You’ll probably find that driving is less of a hassle in Las Vegas. Out of 100 US cities, wallethub.com rates Las Vegas with the 49th worst traffic (1 = the best); Honolulu is #88. An interesting auto factoid – Las Vegas has the most car wash businesses per capita in the country. The city with the fewest? Honolulu!
Economy and Job Growth
Tourism and hospitality dominate both Honolulu and Las Vegas economies. Still, the Las Vegas economy is diverse, with other sectors such as health, high-tech, retail, and gaming leading the way. If you work in Honolulu tourism or hospitality, you’ll probably have an easy transition into the Las Vegas job market.
Job growth over the past year was 3.5% in Las Vegas and only 0.2% in Honolulu. Over the next ten years, job growth is forecast to be 31% in Honolulu and 39% in Las Vegas.
Weather and Climate
The Mojave Desert climate that you’ll experience in Las Vegas, with sweltering summers and cool, dry winters, will be a 180-degree about-face from Honolulu’s, that bathes residents in year-round tropical warmth.
In Honolulu, you have average August highs of 89 °F and average lows of 75 °F. In Las Vegas, most summer outdoor activities happen in the early mornings and evenings because in July, the hottest month, highs average 104 °F and nights ‘cool’ to a toasty 81 °F. Winter weather will be quite different too. January highs in Honolulu average 81 °F with lows of 66 °F. In Las Vegas, the January temps are much colder, with average highs of 58 °F and lows that average 39 °F.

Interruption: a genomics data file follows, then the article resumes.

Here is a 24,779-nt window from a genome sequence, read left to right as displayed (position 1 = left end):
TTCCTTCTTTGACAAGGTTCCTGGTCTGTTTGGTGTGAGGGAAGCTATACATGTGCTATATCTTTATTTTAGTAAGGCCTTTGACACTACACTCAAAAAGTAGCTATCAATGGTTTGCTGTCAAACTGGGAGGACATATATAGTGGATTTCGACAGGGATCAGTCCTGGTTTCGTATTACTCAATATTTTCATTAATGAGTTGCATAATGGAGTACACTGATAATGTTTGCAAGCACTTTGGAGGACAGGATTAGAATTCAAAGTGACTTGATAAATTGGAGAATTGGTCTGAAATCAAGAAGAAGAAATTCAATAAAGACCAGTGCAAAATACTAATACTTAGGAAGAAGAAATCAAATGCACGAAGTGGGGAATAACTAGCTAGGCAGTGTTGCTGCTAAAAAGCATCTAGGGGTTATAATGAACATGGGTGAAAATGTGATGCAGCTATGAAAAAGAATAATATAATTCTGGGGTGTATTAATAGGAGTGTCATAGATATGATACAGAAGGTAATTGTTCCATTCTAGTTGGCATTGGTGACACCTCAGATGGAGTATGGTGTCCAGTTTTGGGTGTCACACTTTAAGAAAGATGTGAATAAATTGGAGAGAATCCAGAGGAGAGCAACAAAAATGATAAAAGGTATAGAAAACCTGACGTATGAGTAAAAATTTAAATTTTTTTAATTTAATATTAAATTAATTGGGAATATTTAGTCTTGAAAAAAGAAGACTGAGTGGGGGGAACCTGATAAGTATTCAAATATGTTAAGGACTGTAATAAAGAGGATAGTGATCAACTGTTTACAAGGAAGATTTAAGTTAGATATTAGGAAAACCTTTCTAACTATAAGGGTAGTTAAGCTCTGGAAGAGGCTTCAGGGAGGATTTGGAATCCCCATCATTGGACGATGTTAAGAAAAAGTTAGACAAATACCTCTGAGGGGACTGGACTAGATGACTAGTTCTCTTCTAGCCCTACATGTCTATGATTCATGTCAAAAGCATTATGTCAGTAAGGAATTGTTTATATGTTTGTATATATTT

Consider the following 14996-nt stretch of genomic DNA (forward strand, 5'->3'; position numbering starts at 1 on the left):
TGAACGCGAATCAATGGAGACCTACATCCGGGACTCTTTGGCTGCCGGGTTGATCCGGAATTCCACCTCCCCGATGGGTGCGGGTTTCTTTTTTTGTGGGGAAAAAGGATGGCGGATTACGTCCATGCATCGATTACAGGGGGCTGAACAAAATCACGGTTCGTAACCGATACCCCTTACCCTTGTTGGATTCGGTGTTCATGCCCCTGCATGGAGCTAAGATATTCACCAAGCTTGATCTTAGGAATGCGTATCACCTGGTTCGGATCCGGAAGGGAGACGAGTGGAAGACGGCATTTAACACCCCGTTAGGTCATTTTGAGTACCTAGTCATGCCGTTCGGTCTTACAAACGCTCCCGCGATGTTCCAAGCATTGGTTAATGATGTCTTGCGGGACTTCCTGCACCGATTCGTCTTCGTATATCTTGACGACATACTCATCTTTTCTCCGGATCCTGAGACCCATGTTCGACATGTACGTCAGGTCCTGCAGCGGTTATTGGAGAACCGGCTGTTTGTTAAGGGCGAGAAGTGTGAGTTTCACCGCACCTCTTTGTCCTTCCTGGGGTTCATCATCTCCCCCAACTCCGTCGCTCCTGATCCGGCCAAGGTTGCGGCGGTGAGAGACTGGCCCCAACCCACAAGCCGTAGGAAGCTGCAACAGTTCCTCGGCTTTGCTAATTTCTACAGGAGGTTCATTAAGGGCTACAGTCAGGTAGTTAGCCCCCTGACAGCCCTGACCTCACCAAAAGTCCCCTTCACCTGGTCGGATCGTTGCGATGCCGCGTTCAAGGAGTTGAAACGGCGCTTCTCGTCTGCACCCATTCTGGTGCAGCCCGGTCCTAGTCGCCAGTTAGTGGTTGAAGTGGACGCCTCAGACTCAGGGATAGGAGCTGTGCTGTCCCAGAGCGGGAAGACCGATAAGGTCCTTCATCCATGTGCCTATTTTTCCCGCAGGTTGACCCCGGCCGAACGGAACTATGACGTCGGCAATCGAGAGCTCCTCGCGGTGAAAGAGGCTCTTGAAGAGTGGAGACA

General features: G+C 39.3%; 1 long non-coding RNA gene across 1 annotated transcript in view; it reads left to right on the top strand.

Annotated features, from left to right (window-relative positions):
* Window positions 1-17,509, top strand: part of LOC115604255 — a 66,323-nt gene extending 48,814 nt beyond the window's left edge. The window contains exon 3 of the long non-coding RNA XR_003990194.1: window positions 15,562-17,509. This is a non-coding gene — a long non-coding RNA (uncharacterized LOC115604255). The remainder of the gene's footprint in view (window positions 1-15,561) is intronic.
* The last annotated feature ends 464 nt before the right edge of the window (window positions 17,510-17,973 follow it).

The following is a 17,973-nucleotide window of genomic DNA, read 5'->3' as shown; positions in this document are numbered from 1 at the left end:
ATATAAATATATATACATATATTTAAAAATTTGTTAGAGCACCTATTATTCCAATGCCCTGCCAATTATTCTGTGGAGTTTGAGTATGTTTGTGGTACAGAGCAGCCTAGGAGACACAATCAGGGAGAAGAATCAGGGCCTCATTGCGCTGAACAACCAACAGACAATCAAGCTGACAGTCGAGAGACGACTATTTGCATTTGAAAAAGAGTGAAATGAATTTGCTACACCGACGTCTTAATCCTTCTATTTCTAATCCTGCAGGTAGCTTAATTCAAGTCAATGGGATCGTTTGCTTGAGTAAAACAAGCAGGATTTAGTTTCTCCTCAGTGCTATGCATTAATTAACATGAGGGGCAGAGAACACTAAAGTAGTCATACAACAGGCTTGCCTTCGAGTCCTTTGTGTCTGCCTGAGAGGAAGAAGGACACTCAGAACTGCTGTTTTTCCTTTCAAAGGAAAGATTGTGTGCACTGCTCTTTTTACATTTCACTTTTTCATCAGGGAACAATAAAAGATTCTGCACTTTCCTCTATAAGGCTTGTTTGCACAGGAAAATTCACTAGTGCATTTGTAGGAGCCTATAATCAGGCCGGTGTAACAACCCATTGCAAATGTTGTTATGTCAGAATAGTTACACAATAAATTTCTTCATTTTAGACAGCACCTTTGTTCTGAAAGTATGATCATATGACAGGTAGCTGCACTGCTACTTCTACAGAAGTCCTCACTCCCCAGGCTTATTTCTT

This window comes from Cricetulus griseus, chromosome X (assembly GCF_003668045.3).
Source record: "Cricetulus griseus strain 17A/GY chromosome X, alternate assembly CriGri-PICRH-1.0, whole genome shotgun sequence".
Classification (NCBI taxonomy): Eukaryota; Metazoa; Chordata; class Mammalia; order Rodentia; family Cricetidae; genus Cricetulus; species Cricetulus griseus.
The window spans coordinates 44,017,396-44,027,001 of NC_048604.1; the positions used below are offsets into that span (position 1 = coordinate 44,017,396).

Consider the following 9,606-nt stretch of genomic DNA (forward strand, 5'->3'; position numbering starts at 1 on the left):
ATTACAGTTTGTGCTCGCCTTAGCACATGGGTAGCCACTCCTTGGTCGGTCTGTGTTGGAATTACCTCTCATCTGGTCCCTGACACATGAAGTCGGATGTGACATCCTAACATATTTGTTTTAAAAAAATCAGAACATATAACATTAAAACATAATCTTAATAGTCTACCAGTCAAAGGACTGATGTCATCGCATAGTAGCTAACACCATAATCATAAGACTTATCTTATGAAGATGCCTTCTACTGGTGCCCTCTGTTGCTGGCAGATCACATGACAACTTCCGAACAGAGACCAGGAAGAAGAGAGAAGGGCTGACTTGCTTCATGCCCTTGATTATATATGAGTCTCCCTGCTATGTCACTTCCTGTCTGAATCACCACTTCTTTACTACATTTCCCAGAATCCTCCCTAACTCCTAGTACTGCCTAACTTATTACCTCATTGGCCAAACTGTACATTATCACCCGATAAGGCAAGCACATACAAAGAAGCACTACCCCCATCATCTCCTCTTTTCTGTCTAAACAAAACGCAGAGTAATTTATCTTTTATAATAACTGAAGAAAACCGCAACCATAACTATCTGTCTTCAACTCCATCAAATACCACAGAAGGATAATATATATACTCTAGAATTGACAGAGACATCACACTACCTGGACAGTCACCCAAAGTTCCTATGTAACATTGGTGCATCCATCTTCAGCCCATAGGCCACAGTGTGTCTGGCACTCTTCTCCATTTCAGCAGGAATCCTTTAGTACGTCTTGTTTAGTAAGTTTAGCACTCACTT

Las Vegas only gets four or five inches of annual rain compared to Honolulu’s average of 49 inches. And while Honolulu doesn’t see snow, Las Vegas will have a very slight dusting that may add up to about a third of an inch each year.
Las Vegas’ arid desert landscape is a dramatic contrast to Honolulu. While Honolulu sits at almost sea level, the elevation of Las Vegas is 2,030 feet, and the surrounding mountains climb up to over 11,000 feet. If you think you’ll miss the splashing and surfing in the Pacific, you’ll be pleased to know that Lake Mead, about a 30-minute drive east of Downtown Las Vegas, offers all kinds of water-based recreation.
Culture, Diversity, and Demographics
About 621,662 people live in Las Vegas, while Honolulu has 350,788 residents. Over the past ten years, the Las Vegas population increased by 30%, but growth was only 9% in Honolulu. Even though Honolulu has fewer residents than Las Vegas, the population density is greater because Honolulu only covers 61 square miles compared to 142 square miles in Las Vegas.
The Honolulu Civil Beat chronicles how Las Vegas has become “Hawaii’s 9th Island.” Learn about Hawaiian community groups, events, culture, a Hawaiian charter school, and more at civilbeat.org.